Run Annapurna kit list

Two days to go until I get on a plane and fly to Nepal for my biggest adventure yet, running the Annapurna Circuit, a 220km trek in the Nepalese Himalayas. The kit I take on this is going to be crucial to the success of the run; too heavy and I will be slowed down, too light and I risk the dangers of exposure at high altitude. I am proud to share that I am teaming up with Haglofs for clothing, Powertraveller for solar power, and LED Lenser for lighting on this adventure.

All the gear.. but do I have an idea?

All the gear.. but do I have an idea?

What is the plan

Before deciding what kit is necessary for this adventure, I should really tell you a little more about the plan I have. The trek raises to 5,416m so proper acclimatisation is crucial to not just the success of the run but also my safety. To acclimatise properly, I am going to trek the circuit first over 12 days. This will give me plenty of time to take in the views, practice running at those heights, and get my body used to the thin air.

After a rest day in Pokhara, a nearby town, I will then head back to the start, raring to go, and set off on my attempt to run the route in a single push. Yikes!

By starting with the trek then going onto the run, I need to plan my gear to make both sections as comfortable as possible. Thankfully, I will be able to leave a lot of my trekking kit in Pokhara when I go for the run, thus lightening my load.

Kit for trekking the Annapurna Circuit

The ultra light L.I.M down sleeping bag

The ultra light L.I.M down sleeping bag

The wonderful thing about the Annapurna Circuit is the fact it is a tea-house trek, this means that there are Nepalese tea houses along the whole route. Though this takes away an element of adventure and self-sufficiency, it also means I get a bed every night. I like that. I can go a lot lighter, not needing to carry a tent, stove, or all my food for two weeks! I will, however, be taking the L.I.M down sleeping bag with me, at only 473g and rated down to an amazing -13˚C extreme temperature, it will be invaluable.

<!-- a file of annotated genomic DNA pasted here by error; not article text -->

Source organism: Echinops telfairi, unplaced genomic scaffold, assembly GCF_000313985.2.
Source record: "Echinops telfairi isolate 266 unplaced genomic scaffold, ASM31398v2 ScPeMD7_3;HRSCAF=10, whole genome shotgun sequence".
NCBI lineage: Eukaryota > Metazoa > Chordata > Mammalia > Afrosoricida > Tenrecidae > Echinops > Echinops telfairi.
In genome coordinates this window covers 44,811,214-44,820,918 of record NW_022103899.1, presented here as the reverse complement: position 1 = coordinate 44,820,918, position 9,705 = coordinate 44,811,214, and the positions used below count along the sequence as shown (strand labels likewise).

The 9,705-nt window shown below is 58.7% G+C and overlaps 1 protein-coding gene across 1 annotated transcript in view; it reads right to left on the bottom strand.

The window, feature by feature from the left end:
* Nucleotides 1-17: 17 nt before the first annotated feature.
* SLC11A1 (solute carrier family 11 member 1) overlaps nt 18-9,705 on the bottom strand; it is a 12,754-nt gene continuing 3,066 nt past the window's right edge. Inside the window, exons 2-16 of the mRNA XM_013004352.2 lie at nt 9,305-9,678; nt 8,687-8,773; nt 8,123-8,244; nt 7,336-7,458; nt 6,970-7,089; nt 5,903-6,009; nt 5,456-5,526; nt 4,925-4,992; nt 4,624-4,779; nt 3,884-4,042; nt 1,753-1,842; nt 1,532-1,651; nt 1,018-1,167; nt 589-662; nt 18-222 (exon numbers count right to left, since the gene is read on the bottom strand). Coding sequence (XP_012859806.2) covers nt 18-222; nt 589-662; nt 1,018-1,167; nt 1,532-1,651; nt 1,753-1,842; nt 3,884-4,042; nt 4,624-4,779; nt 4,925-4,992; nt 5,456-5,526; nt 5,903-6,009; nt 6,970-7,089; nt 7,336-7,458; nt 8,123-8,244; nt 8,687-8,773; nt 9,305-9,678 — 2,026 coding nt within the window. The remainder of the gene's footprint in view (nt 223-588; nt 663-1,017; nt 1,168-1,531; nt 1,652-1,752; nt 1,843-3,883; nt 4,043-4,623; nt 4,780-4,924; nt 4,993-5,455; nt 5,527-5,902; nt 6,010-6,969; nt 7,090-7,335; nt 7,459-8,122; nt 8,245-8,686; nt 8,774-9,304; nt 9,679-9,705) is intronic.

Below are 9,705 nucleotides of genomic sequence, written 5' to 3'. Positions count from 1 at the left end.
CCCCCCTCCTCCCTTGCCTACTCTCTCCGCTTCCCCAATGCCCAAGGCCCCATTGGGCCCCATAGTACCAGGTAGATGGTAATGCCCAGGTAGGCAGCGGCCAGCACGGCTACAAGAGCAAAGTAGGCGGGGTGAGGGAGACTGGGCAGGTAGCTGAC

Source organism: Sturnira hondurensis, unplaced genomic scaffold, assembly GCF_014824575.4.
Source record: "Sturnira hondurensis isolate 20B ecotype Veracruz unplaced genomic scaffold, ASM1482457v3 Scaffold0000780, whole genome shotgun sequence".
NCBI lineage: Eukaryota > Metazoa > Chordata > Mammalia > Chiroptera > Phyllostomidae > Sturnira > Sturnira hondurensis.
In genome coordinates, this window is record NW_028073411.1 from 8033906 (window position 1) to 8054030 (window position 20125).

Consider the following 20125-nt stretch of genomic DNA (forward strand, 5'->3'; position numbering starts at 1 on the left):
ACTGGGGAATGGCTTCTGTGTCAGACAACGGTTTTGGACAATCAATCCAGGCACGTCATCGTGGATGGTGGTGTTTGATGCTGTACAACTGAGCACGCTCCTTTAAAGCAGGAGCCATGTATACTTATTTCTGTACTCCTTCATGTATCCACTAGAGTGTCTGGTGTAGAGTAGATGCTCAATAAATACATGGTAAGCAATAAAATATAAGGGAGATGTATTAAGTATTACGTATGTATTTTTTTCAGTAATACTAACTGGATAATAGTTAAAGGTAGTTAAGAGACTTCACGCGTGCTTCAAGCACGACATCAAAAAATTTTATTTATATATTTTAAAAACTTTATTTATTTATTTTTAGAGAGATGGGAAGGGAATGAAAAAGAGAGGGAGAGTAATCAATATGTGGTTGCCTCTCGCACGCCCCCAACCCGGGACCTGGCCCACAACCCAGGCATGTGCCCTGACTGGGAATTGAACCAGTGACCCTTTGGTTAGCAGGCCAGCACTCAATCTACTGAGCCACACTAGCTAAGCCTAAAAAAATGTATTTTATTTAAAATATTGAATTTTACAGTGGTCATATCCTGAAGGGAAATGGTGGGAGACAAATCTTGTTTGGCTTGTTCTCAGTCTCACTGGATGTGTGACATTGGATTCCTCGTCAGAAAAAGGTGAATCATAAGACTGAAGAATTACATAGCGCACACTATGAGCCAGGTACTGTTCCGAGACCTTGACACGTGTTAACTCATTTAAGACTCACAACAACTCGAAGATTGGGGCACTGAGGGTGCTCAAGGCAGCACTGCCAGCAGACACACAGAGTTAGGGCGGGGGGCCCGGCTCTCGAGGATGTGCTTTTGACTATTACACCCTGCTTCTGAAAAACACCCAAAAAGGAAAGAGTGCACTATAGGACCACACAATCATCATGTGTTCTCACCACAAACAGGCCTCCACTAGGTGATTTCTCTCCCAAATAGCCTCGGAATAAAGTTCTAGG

The most important piece of kit for anything in the hills is almost always what is on your feet. The wrong footwear can make even the most beautiful surroundings feel like hell and so I’ve been thinking long and hard about what I’m going to do here. Do I have a pair of trekking boots and carry my trail shoes or do I just go for my trail shoes? Well, I’ve decided I’m going to do the whole trip just in my trail shoes, the Haglofs Gram Comp though I have been advised to take a pair of flip flops for pottering around tea houses in. One slight worry is the snow up high and so I am going to be taking some running gaiters from Salomon, they are extremely light but will offer that little extra protection.

Running in the rain, testing the L.I.M gear

Running in the rain, testing the L.I.M gear

My next big worry has been the weather. I am going to be there right at the end of winter and at the beginning of the spring trekking season which means there are still chances of snow and afternoon rain. I’m going to be trying out the new L.I.M Proof Jacket and Proof Pants – these are part of Haglofs Less Is More range and are pretty amazing. They pack down to almost nothing but offer great protection from the elements. In training, I’ve found them to be breathable enough when you’ve got a good sweat on but, once you stop, keep you warm and safe from the elements. Also, check out the colours. Awesome!

The evenings are meant to get pretty cold and so I want to be ready for that. I’m still not 100% set on this and will likely only make my mind up when I’m walking out the door. I am taking the Bungy II fleece, a polartec fleece hoodie, as well as the Essen II down hoodie, a light down jacket. This has been plenty for me in the Alps down to pretty low temperatures but I am still toying with the idea of taking my Jottnar Fjörm jacket, a big down belay jacket that packs down surprisingly small..